A study involving almost 3000 9-year-old pupils from public schools in Aarhus Denmark investigates the effect of parent-child reading and text-talk at home on the children’s reading and writing skills. The study was designed as a controlled randomized trial in order to study the effect of an at-home literacy-intervention throughout a school year. The children in the intervention group (1500 children in year 2 and 3) received reading materials and their parents were informed about how to talk about texts, language and knowledge with their children through specially developed tools such as “reading guides” and videos of parent-child reading. The design of the intervention takes inspiration from dialogic reading (Whitehurst & Zevenbergen 2000) and is underpinned theoretically by notions of scaffolding (Wood et al. 1976) and sociocultural views of learning (Vygotsky 1978) highly present in pedagogical linguistics and SFL educational semiotics, and empirically by qualitative studies of language development and parents’ role herein (Painter 1999). Large scale interventions in the field of education’s weak points are often the interventions themselves, when positive effects are detected, the description of “what worked” is often rudimentary and less convincing for pedagogues. On the other hand, even well-documented action research-based interventions lack convincing evidence that positive outcomes are transferable. Other than improving (hopefully, results are due in November…) the students’ reading skills, the READ-project has also shown that the coming together of insights from qualitative research and stringent standards of evidence research can be a fruitful rather than an irreconcilable theoretical and methodological combination. The presentation of the READ-project in Aarhus will explain the theoretical and methodological foundations behind the study and critically review both results and implications.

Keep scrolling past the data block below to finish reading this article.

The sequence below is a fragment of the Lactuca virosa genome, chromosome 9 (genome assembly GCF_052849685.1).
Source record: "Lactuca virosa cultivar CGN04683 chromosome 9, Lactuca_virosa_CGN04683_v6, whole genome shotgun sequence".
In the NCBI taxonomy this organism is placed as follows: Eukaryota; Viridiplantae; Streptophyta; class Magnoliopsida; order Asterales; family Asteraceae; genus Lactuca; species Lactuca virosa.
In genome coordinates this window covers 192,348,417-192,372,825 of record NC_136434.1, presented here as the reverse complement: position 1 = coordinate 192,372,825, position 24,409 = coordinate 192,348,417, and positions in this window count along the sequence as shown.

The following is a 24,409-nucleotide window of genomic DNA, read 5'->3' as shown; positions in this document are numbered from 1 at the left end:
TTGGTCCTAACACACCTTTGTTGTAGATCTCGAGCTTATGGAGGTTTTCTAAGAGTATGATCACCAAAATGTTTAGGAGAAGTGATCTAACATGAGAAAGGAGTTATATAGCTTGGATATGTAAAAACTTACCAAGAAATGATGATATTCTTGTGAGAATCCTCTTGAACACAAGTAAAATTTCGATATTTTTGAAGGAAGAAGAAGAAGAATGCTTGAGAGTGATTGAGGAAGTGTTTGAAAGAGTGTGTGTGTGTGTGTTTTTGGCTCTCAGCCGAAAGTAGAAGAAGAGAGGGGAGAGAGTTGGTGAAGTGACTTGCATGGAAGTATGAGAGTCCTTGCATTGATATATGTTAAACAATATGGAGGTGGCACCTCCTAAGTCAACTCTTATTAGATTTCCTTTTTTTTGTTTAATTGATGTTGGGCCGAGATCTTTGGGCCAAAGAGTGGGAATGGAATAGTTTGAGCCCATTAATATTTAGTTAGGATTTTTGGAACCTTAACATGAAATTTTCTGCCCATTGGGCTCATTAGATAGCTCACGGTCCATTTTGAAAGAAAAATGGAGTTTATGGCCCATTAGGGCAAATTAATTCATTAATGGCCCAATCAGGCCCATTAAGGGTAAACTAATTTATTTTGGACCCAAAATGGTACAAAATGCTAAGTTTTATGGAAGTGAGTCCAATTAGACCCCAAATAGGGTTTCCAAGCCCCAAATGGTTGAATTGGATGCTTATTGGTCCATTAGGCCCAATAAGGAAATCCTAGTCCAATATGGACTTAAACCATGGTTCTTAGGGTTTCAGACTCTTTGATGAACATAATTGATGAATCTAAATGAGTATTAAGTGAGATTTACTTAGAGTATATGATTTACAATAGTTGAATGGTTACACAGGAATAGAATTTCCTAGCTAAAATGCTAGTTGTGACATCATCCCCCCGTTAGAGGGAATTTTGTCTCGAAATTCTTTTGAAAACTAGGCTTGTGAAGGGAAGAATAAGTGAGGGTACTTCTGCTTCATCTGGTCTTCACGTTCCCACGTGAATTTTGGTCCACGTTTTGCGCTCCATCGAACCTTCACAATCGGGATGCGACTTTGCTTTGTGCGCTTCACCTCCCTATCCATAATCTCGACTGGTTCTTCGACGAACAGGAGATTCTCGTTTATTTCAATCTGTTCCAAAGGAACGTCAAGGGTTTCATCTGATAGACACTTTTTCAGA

|Publikationsdato||25 jul. 2015|
|Status||Udgivet - 25 jul. 2015|